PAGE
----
Get Some Sleep

How do Horses Sleep?

Horses have some very unique sleeping patterns, and they might seem confusing to someone who happens to be new to the world of horses. Horses have the natural instinct that they’re sleeping in the wild; an environment where they need to be constantly alert and protect themselves from potential dangers. This is usually the reasoning and explanation behind their somewhat strange sleeping habits.

Sleeping Standing Up?

Horses, unlike humans and other pets, need very little REM sleep. This is the part of a sleep cycle that we recognize as being in a “deep sleep”, and that human need decent amounts of to stay healthy. You can spot a horse getting REM sleep when they are laying down to get some shut-eye. When a horse is enjoying REM sleep, you may notice that they move their legs while laying on their side- this is a good indicator that they’re dreaming!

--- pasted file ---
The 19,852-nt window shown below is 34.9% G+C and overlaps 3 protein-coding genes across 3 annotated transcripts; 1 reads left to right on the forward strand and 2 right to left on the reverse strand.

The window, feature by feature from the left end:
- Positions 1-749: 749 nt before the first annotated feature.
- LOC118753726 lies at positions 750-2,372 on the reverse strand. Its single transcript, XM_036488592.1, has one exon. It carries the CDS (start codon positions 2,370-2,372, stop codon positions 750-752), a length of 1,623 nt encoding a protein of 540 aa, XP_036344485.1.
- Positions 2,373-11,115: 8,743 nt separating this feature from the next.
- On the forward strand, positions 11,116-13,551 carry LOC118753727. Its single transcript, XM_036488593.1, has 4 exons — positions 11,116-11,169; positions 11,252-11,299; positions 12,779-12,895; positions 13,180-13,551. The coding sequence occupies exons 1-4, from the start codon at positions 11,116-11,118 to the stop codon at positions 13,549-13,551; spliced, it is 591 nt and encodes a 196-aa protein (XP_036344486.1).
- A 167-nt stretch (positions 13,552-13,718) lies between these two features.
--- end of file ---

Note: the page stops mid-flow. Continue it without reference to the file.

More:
However, horses only have a few minutes of REM throughout any sleeping period. The other time snoozing is usually a light sleep and can be noticed when your horse sleeps standing up by altering their hind legs. Because horses are big animals, their blood flow can be restricted by laying down for long periods of time. This causes excess pressure on their internal organs, which is why they only lay down for REM sleep. This results in them sleeping while standing up at various points throughout the day.

How Long?

Horses are known for surviving with minimal amounts of sleep- typically, they get around 3 hours in a 24 hour period (more for young foals, who can sleep through a majority of the day). As the horse grows up, the sleep that is needed decreases. A few minutes is usually all that a horse needs at various points of the day.

Megan OverfeltComment